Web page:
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Penningroth Honored for Article on Slaves

Dylan C. Penningroth, associate professor of history, has received the 2009 EBSCOhost America: History and Life award.

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April 7, 2009 | by Pat Vaughan Tremmel
EVANSTON, Ill. --- Dylan C. Penningroth, associate professor of history in the Northwestern University Weinberg College of Arts and Sciences, has received the 2009 EBSCOhost America: History and Life award.

Sponsored by the Organization of American Historians (OAH), the award recognizes journal literature that advances new perspectives on accepted interpretations or previously unconsidered topics. In particular, it acknowledges creative achievement that veers from conventional thinking in its approach to historical sources.

Penningroth received the award for his October 2007 article titled "The Claims of Slaves and Ex-Slaves to Family and Property: A Transatlantic Comparison," published in the American Historical Review.

Affiliated with the department of African American Studies and holding a joint appointment as research professor at the American Bar Foundation, Penningroth teaches courses on African American history, American legal history, history of slavery and emancipation, and comparative history.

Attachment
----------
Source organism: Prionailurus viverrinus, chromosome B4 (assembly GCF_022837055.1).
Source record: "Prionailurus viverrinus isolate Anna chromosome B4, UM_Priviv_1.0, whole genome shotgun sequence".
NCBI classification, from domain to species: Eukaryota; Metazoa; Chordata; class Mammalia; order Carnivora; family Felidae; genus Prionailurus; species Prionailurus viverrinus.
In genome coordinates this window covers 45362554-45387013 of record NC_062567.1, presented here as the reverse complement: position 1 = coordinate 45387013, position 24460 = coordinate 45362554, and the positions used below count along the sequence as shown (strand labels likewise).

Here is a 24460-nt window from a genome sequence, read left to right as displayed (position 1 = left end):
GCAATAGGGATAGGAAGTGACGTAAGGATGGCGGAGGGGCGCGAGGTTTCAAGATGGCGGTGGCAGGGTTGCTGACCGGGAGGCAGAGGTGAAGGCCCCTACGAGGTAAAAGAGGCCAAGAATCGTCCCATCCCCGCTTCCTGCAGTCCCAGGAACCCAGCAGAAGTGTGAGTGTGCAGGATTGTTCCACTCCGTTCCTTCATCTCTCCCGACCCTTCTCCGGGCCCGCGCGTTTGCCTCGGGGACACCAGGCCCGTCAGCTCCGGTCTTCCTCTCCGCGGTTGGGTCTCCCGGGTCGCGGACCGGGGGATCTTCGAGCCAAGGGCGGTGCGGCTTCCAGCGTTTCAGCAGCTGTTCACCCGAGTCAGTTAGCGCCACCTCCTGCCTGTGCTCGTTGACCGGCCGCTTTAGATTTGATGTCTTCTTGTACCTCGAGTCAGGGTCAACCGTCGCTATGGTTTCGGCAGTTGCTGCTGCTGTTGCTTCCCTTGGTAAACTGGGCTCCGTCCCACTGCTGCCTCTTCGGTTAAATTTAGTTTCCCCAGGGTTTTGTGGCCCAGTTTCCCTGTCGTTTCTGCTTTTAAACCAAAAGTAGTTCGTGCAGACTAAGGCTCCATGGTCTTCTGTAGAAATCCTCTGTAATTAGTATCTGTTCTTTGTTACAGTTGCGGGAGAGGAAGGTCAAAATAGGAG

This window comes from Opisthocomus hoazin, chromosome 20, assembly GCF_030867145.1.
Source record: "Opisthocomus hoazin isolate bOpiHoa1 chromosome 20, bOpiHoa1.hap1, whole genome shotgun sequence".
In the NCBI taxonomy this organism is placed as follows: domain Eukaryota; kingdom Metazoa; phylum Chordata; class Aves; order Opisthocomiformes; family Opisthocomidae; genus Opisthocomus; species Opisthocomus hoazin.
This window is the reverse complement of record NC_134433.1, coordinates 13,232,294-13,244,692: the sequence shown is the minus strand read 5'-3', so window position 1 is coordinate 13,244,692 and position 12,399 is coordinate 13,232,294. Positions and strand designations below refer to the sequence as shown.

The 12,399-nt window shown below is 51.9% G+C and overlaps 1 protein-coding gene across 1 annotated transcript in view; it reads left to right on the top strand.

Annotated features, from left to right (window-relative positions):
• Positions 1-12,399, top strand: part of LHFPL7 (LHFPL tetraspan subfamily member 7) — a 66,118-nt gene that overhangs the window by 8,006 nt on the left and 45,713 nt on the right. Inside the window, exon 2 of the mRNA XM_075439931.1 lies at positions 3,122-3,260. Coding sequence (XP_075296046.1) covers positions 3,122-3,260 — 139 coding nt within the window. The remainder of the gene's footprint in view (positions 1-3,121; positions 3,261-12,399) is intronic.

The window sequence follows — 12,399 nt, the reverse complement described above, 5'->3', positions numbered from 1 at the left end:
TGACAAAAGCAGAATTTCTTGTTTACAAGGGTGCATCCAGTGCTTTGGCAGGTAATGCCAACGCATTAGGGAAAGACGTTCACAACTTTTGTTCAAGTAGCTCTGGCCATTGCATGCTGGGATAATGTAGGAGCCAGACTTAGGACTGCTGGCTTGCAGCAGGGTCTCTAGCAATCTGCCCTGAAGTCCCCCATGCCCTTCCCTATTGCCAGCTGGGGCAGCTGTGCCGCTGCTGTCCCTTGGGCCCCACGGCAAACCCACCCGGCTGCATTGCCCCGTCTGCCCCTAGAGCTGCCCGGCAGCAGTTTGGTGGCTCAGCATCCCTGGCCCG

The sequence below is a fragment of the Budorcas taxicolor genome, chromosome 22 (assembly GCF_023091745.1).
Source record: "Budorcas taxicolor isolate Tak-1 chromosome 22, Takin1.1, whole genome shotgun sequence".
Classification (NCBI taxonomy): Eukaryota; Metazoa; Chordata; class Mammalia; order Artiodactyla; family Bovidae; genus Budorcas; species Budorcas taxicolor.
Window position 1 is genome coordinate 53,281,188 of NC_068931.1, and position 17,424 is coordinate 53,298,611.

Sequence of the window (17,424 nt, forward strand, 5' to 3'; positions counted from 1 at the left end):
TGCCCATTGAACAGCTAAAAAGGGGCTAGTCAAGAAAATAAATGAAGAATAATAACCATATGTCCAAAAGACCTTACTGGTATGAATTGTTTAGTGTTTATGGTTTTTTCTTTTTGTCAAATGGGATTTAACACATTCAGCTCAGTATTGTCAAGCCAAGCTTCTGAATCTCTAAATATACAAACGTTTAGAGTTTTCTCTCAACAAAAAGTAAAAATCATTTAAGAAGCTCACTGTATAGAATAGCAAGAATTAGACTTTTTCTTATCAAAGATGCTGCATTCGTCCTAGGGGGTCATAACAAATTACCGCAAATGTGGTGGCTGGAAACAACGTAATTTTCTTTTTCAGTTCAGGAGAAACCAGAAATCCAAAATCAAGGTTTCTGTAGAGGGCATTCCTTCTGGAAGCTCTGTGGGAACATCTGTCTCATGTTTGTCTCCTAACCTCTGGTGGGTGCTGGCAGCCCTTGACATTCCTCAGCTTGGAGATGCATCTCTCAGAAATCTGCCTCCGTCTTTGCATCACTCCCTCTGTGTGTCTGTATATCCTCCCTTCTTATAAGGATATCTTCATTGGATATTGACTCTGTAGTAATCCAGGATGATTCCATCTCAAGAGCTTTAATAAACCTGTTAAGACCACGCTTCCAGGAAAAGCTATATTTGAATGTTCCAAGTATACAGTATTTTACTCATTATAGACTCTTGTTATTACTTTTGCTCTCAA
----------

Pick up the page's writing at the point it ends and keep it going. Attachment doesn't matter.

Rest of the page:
Penningroth also received the Avery O. Craven Award and was named a Distinguished Lecturer, both by OAH. In 2006, he was awarded a Newberry Library National Endowment for the Humanities Fellowship and was named a Lane Professor in the Humanities by the Alice Berline Kaplan Institute for the Humanities.

He is author of "The Claims of Kinfolk: African American Property and Community in the Nineteenth-Century South" (2003), and serves on the editorial board of the Journal of American History.

Founded in 1907, OAH is the largest learned society and professional organization dedicated to the teaching and study of the American past. OAH promotes excellence in the scholarship, teaching, and presentation of American history, and encourages wide discussion of historical questions and equitable treatment of all practitioners of history.
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